SIMPLEs were designed by Congress in 1996 to make it, well simple, for employers with fewer than 100 employees to establish tax-advantaged retirement plans for their employees. Hence, the legislative branding naming the new law the Savings Investment Match Plan for Employees to make the acronym, SIMPLE.
It’s a special type of IRA and adopted because they’re easy to use. But they still have to be in compliance with many of the tax and ERISA provisions required of 401(k) and other qualified plans in order to continue to enjoy tax advantages.
It’s an especially current concern for those employers who have decided that a SIMPLE no longer fits, and will be replacing it in 2021 with a 401(k) plan. SIMPLEs must continue to be kept in compliance prior to termination, and plan document or operating mistakes should be corrected to preserve the tax advantages.
SIMPLEs haven’t always fared well in IRS audits with over 50% reported to have operational errors. Here are the 9 most frequent mistakes that the IRS has found need fixing.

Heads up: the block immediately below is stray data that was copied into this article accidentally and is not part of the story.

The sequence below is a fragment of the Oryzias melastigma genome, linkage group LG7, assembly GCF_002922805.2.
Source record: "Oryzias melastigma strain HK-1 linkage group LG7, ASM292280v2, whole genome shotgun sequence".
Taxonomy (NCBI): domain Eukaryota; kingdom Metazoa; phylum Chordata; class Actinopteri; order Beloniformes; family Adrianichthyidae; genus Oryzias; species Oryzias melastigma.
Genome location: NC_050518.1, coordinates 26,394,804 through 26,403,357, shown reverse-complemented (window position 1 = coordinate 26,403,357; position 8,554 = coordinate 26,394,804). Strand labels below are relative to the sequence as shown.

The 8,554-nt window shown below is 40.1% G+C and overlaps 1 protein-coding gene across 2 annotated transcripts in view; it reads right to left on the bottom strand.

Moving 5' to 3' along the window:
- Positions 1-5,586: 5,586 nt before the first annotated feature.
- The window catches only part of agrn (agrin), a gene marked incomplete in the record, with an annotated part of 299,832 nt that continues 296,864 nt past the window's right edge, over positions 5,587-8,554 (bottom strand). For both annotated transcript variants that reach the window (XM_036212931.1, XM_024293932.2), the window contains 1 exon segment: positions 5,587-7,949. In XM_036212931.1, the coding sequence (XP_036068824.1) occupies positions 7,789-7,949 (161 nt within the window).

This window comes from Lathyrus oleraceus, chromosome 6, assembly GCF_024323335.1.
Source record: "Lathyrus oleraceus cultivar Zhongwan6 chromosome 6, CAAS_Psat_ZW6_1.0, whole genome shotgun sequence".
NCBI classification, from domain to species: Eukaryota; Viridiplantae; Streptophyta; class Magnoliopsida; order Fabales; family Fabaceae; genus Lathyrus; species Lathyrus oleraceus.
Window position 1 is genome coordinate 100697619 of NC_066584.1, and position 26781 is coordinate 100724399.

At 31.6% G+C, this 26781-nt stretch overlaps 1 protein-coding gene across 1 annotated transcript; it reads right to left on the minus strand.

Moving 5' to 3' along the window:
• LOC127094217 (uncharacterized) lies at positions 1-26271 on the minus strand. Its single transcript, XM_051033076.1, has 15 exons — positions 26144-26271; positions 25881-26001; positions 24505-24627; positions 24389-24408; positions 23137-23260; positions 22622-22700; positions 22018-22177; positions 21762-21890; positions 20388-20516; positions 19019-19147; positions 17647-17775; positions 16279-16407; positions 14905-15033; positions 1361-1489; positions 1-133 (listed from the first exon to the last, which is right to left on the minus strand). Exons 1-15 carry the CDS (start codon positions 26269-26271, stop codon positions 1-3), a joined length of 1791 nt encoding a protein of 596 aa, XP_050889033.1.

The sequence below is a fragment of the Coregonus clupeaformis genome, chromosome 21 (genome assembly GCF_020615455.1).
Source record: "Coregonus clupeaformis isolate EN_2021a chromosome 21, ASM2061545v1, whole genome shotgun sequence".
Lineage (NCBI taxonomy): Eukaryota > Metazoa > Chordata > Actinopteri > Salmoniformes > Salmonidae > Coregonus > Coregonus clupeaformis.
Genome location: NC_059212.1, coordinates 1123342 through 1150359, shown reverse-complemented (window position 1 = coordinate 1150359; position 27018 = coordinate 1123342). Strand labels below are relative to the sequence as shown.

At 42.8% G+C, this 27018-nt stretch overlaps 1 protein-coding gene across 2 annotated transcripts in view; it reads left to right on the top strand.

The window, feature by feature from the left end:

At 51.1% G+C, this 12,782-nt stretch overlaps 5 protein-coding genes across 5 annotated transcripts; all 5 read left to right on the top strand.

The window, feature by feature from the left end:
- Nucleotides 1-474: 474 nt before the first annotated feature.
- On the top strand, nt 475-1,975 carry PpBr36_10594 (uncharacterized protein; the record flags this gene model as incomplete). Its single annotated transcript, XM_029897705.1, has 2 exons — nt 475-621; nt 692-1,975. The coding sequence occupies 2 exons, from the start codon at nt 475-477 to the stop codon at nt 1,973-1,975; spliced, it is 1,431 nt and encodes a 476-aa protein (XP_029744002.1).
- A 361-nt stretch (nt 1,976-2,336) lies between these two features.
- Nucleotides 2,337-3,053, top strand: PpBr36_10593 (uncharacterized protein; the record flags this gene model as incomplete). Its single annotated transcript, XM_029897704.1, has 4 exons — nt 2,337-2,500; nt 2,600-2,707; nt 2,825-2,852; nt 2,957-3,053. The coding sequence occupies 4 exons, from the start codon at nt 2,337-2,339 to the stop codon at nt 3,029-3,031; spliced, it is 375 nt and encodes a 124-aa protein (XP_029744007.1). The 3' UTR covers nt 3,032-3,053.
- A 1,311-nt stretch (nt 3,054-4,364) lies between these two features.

1. The employer had more than 100 employees who earned at least $5,000 in compensation for the prior year.
2. The SIMPLE was not the only retirement plan that the employer sponsors.
3. The plan document was not amended for current law.
4. All eligible employees were not allowed to participate in the SIMPLE.
5. The employer did not administer the SIMPLE using the Plan definition of compensation.
6. Employer contributions were not correctly made to each participant’s account.
7. Contributions were not made to terminated participants who were eligible during the plan year.
8. All SIMPLE notification requirements were not satisfied.
9. Employee elective deferrals were not timely deposited.
The last error, of course, is a top enforcement priority of the Department of Labor (“DOL”). The DOL considers it a prohibited transaction for late deposits of employee contributions for which lost earning must be restored, and for which an employer or individual could be liable for a fiduciary breach.
The good news is that retirement plan mistakes can be corrected through IRS and DOL correction programs. It’s less expensive and less stressful to be proactive by correcting mistakes now rather than being reactive in an IRS audit or DOL investigation.
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